It was mentioned earlier that there is nothing to fear if you're doing everything legally. That is not true. If you are doing things legally, you can still have your property seized if you are searched, legally or illegally. Usually it's up to you to prove that the search was illegal, which costs you money. You ask not to say anything if you don't have experience. I do. Firsthand. Back in Missouri, nothing ever happened to me because no one really cares what you do there. Here in California, however, it has been a different issue.
I can't afford to live in a nice part of town; I just moved to a different town, but while I was in the bay area, I lived on the Berkeley Oakland border. This is a pretty crummy area of town. My car is old and sort of beat up, plust it's a Caprice, so it looks like a gang-banger's car. I didn't have a driveway or off-street parking, so I had to park it in the street. Imagine my feeling when I walked back home one evening to find my car gone. I thought it had been stolen at first, but when I called the police, they said that my car had been towed. I asked them why, they had no answer. They towed it late on a Friday afternoon, too, so there was no chance I could call and ask them why. I spent the entire weekend trying to get my car back. I was finally told that my car had been towed because the license plates had expired. I was shocked--my plates were current through 2007 and had the stickers on them to prove it. Then they wouldn't release my car to me until I showed them the current registration. I told them the registration was in the car, which was impounded. After a lot of cajoling and much calling and frustration, I was finally allowed in to get my registration out of the glove box. I was flabberghasted to find that my car was not only unlocked in the lot, but it had also been tossed (searched). The contents of my glove box were all over the front seat and floor of the car, my ashtray had been dumped all over the car, and to top it all off, my registration was sitting on top of the pile, meaning that they had DEFINITELY seen it! Upon closer inspection, the Berkeley PD had left a screwdriver in my car that they had been using to take apart the panels under my dash (which were off when I got there). When I asked about this, they told me that they were allowed to 'inventory' the car for valuable items. This is simply a legal method for them to search your car. Sorry, inventoring my car does not include tearing it apart. Then, I showed them my registration. They then said that they didn't know for sure that the license plates of my car had the stickers on them, so I had to go back to the impound, take pictures of my plates and print them out to show that the stickers were indeed on my car. Only then did they release my car to me. It was infuriating. The whole reason they searched my car was because they thought it was a gang-banger's car and that it might contain drugs. I did nothing illegal and had nothing illegal in the car, but I had it illegally towed and searched anyway. On top of that, they were still going to charge me $250 for towing and storage until I pulled out a tape recorder. Then they were very nice and had a nice sergeant come and waive my fees.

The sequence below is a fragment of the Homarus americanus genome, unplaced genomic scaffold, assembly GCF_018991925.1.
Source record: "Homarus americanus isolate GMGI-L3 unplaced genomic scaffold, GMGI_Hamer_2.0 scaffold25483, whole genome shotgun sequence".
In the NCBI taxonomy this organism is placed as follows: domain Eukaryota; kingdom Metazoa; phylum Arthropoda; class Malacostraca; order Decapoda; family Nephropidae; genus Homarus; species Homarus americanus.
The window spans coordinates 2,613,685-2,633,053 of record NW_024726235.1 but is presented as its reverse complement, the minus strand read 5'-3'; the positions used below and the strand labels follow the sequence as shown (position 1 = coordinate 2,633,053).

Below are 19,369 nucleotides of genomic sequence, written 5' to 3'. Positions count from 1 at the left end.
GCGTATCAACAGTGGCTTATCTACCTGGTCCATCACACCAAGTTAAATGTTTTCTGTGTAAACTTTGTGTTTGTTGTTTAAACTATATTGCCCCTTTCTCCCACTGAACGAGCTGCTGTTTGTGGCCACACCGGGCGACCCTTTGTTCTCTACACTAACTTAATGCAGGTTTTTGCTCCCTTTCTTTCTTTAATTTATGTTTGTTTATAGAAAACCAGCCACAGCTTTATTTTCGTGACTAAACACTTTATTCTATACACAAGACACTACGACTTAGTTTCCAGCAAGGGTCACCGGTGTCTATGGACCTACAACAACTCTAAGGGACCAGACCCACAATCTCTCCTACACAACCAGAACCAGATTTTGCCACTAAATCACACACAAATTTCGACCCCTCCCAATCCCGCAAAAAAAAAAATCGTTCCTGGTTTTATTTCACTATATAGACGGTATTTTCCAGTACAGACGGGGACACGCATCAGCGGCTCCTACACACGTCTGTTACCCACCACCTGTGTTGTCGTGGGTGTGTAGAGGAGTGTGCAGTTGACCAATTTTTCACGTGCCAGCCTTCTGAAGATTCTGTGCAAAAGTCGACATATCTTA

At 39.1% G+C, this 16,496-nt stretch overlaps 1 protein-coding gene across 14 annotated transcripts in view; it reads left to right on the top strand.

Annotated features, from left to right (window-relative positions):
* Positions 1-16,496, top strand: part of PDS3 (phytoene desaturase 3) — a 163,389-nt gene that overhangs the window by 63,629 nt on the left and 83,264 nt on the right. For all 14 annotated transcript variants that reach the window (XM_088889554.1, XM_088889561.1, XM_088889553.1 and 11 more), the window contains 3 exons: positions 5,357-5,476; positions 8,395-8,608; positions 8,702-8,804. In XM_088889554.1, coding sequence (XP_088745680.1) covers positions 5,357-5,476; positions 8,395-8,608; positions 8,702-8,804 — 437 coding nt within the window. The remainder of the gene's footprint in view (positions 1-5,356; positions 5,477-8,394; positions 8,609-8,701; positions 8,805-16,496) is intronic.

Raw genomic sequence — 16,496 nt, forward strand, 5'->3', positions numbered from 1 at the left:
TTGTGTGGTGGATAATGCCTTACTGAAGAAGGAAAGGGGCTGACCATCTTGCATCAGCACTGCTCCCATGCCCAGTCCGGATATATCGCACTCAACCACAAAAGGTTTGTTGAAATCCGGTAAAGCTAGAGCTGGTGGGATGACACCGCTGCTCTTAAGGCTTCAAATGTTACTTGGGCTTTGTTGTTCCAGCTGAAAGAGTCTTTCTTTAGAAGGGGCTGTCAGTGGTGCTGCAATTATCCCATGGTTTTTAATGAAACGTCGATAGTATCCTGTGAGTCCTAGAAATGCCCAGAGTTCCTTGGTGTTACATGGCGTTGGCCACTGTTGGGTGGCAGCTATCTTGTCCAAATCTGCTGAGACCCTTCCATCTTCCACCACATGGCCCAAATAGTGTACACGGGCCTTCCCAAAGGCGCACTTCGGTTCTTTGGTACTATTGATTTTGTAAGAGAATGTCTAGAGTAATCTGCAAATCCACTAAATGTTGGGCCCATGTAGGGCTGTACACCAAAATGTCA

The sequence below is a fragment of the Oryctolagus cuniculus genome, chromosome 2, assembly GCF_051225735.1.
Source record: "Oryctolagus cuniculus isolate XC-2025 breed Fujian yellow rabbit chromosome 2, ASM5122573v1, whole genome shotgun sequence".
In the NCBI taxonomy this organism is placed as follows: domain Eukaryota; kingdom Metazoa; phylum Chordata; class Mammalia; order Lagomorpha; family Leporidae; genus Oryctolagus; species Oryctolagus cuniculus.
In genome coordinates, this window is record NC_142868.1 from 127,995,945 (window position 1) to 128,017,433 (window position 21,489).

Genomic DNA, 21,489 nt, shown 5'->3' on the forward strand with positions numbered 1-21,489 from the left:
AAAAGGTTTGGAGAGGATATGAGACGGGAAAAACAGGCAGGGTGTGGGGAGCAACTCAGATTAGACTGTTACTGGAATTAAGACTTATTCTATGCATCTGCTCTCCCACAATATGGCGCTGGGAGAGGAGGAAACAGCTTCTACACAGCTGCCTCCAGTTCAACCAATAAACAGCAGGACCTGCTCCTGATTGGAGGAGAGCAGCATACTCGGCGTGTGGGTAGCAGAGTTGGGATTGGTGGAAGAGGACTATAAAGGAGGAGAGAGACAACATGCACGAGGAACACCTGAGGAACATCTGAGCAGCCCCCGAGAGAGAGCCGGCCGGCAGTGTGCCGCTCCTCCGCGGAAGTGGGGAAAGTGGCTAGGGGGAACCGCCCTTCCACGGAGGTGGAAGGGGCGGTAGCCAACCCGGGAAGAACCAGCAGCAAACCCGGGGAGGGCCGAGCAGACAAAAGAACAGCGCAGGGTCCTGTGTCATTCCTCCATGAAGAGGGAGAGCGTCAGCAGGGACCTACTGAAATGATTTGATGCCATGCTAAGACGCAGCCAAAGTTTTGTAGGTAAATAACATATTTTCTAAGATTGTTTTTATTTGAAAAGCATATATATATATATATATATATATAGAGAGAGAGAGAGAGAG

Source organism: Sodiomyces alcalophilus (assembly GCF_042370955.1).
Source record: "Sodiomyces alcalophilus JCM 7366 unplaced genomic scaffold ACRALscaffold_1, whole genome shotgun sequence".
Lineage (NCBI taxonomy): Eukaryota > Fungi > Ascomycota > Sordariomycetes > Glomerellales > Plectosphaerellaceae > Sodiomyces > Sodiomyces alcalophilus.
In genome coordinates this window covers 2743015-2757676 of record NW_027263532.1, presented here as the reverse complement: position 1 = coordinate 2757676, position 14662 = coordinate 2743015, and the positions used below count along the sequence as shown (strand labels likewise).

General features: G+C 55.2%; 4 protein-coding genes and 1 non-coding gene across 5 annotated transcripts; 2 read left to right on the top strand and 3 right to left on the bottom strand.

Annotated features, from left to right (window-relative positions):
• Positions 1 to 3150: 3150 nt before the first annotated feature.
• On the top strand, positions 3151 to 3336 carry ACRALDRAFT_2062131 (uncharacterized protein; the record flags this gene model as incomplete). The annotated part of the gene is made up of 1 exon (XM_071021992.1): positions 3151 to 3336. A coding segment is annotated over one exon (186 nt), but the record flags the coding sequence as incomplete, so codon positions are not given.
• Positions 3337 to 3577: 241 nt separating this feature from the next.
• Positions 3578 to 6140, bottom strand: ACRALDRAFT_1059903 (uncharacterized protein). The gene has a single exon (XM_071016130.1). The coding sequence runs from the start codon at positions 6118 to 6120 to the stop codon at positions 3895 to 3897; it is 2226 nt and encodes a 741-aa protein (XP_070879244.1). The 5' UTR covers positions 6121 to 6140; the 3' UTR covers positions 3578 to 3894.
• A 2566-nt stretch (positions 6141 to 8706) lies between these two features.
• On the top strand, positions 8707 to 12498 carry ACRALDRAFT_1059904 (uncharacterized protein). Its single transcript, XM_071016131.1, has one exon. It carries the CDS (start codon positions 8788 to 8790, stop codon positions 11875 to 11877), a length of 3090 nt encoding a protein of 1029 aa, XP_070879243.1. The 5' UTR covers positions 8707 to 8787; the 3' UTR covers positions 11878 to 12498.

So, yes, if you're doing nothing illegal, you might be OK in the long run, but you'll definitely have a huge headache, and a waste of time and money. In some states, if they confiscate material, even if it is legal to have, such as your red P, they may not have to give it back if it can be used to make drugs. You should be very careful with it. Some cops are cool, others, like those here in Kalifornia, are not. In Kalifornia, if they police take a firearm that is legally owned by you, for any reason--even just to test it or as part of search, legal or not, you have to petition the state to give you your gun back--and they don't have to give it to you!
Also, there is the federal drug statute. Say your friend is riding in your car and he has a dime bag of weed on him. If the cops pull you over for a routing traffic stop and happen to find weed on your friend, they can seize your car. Even if the search is thrown out, they are not obligated to give you your property back--you have to sue them to get it back, and you'll only get it back if the search was illegal--even if your friend didn't tell you about the drugs and you had nothing to do with them.